Rachel Kelly
Writer, Mental Health Campaigner, Public Speaker

The advantages of a dementia café


Derek Fish­er is a house man­ag­er for a char­ity that pro­vides shel­tered ac­commoda­tion for dis­ab­led peo­ple: al­low­ing them to live in­depen­dent­ly . Derek has had a keen in­terest in de­men­tia for the past 16 years and has wor­ked in soci­al care. Derek is in­vol­ved with the de­men­tia as­sis­tance card and has been from its in­cep­tion. He is also cam­paign­ing for a nation­al 24/7 de­men­tia helpline. Derek lives in Essex and his hobb­ies in­clude foot­ball, cric­ket, rea­d­ing and blogg­ing.


In these times of aus­ter­ity, I am con­stant­ly aware of the de­clin­ing numb­ers of com­mun­ity in­itiatives and sup­port for peo­ple with de­men­tia. Un­for­tunate­ly lack of fund­ing is re­sult­ing in the closure of com­mun­ity soci­al and in­for­ma­tion venues, day ser­vices and de­men­tia cafes, howev­er such ser­vices are vital to the wellbe­ing of peo­ple with de­men­tia and their fami­ly and friends. Therefore, in this blog I wish to share my per­son­al ex­peri­ence of es­tablish­ing a de­men­tia café in the hope that this will help other peo­ple es­tablish or con­tinue runn­ing such valu­able in­itiatives, as it can­not be stres­sed en­ough that sett­ing up a de­men­tia café has en­orm­ous soci­al and pos­sib­ly life en­hanc­ing op­por­tunit­ies. There are of co­ur­se costs and other logist­ical ob­stac­les but these should pale into in­sig­nifican­ce when com­pared to the huge physiolog­ical plus­ses this of­f­ers.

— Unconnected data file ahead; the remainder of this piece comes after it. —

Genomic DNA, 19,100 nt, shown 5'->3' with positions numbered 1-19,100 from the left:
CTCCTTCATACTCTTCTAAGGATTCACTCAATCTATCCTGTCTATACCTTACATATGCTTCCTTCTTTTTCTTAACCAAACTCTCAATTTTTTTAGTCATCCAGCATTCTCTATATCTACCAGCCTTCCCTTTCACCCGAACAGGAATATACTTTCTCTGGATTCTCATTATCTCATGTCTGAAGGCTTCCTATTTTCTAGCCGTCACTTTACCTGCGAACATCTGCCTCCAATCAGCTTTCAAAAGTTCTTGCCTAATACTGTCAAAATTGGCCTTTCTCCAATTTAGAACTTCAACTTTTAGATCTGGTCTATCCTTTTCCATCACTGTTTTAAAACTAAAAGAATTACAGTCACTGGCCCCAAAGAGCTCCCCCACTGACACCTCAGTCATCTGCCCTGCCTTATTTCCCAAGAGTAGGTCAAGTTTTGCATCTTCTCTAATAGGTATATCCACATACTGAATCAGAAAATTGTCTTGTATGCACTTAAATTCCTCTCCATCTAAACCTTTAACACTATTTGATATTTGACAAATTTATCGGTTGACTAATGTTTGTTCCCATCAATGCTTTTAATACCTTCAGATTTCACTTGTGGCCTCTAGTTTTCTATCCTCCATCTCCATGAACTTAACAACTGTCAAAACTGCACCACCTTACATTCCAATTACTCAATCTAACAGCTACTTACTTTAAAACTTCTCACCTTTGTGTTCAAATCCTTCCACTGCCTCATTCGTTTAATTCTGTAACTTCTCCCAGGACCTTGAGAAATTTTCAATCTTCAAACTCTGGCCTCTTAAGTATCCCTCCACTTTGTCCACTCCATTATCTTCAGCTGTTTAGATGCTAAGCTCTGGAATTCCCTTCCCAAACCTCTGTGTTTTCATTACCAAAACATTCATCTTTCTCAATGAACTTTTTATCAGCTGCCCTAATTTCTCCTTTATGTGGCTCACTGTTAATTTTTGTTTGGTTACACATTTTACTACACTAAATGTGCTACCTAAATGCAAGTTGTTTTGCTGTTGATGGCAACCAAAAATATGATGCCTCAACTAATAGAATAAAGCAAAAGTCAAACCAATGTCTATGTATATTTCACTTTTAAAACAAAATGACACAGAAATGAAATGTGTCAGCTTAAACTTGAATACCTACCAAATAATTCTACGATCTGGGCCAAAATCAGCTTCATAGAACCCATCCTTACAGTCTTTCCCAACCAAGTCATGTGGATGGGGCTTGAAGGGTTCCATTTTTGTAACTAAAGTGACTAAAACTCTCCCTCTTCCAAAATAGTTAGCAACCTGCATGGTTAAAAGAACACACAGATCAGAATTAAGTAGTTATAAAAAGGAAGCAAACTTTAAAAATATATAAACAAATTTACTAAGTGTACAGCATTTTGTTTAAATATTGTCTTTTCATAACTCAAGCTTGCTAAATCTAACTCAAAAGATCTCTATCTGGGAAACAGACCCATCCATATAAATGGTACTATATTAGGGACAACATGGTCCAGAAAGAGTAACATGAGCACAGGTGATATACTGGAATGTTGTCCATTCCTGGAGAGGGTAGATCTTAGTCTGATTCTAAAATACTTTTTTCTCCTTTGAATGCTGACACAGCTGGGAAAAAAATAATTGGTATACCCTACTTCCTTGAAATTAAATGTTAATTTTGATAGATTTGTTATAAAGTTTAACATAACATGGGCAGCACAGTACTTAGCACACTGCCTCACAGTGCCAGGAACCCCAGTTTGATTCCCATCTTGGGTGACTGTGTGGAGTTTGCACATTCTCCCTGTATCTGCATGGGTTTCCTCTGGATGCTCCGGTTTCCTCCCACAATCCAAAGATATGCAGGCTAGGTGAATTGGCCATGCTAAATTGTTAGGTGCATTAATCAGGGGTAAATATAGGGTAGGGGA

I was in­vol­ved in the sett­ing up a de­men­tia or Alz café a numb­er of year ago. Al­though the origin­al venue is no long­er used, the café con­tinues to flourish at an al­ter­native venue near­by. It as ob­vi­ous to many that a call was needed for one and we stumbled upon the op­por­tun­ity by chan­ce. We set one up in a day centre on a day that was very un­derused by day centre mem­b­ers. From the out­come, it pro­ved a winn­er with all con­cer­ned. Peo­ple came in good numb­ers from the local area and we were very for­tunate to have the use of the space for free.

I must at this point add that fin­d­ing a venue is not as hard as it seems. Re­ligi­ous halls such as churches, syn­agogues and mos­ques, scout huts, rooms in GP sur­ge­ries are just a few sug­ges­tions that spr­ing to mind. Re­memb­er there's no harm in try­ing to seek out a cost ef­fective bar­gain as venues places may offer the use of their hall for a minim­al cost or pos­sib­ly just a dona­tion. The only other cost to the café would of co­ur­se be the tea, co­ffee and any food sup­plied, and you could ap­pe­al for dona­tions and ask local super­mar­kets if they can offer some sup­port. Café raffles can be a good way of rais­ing fund too and local shops might make dona­tions if approac­hed – I think the motto is there's no harm in try­ing and being a lit­tle cheeky! It may also be pos­sible to ob­tain a grant from the local aut­hor­ity for venue hire or towards the costs e.g. Co­un­cil com­mun­ity chest grants or in­nova­tion mon­ies for sett­ing up and evaluat­ing new local pro­jects. There then comes the issue of staff. De­spite what you may think, you don’t need loads of staff. In fact all you need are a few will­ing, com­mit­ted and good hear­ted volun­te­ers to as­s­ist a pro­fes­sion­al who has in depth know­ledge and un­derstand­ing of de­men­tia to be able to take a lead in of­fer­ing dementia-specific sup­port/in­forma­tion.